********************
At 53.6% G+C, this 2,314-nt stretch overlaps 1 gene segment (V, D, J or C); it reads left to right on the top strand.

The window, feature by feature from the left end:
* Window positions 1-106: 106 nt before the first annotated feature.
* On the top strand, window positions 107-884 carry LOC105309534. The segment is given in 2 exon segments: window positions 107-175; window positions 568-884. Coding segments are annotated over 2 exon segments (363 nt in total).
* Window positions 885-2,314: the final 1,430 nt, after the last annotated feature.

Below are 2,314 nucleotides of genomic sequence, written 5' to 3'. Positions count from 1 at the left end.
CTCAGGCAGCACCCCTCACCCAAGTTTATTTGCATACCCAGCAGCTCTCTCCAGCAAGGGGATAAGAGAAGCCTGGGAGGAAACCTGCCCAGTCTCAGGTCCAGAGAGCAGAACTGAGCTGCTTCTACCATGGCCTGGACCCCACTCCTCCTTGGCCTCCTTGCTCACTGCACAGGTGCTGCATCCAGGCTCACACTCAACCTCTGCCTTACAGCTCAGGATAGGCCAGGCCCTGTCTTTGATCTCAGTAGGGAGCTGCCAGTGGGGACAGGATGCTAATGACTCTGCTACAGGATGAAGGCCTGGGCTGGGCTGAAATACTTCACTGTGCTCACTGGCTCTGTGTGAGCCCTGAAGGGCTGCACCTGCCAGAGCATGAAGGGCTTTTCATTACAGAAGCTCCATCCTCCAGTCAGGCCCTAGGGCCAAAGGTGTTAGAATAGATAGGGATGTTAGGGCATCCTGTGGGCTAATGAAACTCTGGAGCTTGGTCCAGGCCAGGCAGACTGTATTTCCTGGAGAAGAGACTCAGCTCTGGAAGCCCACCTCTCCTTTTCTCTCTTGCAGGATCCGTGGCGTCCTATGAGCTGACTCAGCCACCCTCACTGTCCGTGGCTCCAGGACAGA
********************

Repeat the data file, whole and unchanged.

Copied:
At 53.6% G+C, this 2,314-nt stretch overlaps 1 gene segment (V, D, J or C); it reads left to right on the top strand.

The window, feature by feature from the left end:
* Window positions 1-106: 106 nt before the first annotated feature.
* On the top strand, window positions 107-884 carry LOC105309534. The segment is given in 2 exon segments: window positions 107-175; window positions 568-884. Coding segments are annotated over 2 exon segments (363 nt in total).
* Window positions 885-2,314: the final 1,430 nt, after the last annotated feature.

Below are 2,314 nucleotides of genomic sequence, written 5' to 3'. Positions count from 1 at the left end.
CTCAGGCAGCACCCCTCACCCAAGTTTATTTGCATACCCAGCAGCTCTCTCCAGCAAGGGGATAAGAGAAGCCTGGGAGGAAACCTGCCCAGTCTCAGGTCCAGAGAGCAGAACTGAGCTGCTTCTACCATGGCCTGGACCCCACTCCTCCTTGGCCTCCTTGCTCACTGCACAGGTGCTGCATCCAGGCTCACACTCAACCTCTGCCTTACAGCTCAGGATAGGCCAGGCCCTGTCTTTGATCTCAGTAGGGAGCTGCCAGTGGGGACAGGATGCTAATGACTCTGCTACAGGATGAAGGCCTGGGCTGGGCTGAAATACTTCACTGTGCTCACTGGCTCTGTGTGAGCCCTGAAGGGCTGCACCTGCCAGAGCATGAAGGGCTTTTCATTACAGAAGCTCCATCCTCCAGTCAGGCCCTAGGGCCAAAGGTGTTAGAATAGATAGGGATGTTAGGGCATCCTGTGGGCTAATGAAACTCTGGAGCTTGGTCCAGGCCAGGCAGACTGTATTTCCTGGAGAAGAGACTCAGCTCTGGAAGCCCACCTCTCCTTTTCTCTCTTGCAGGATCCGTGGCGTCCTATGAGCTGACTCAGCCACCCTCACTGTCCGTGGCTCCAGGACAGA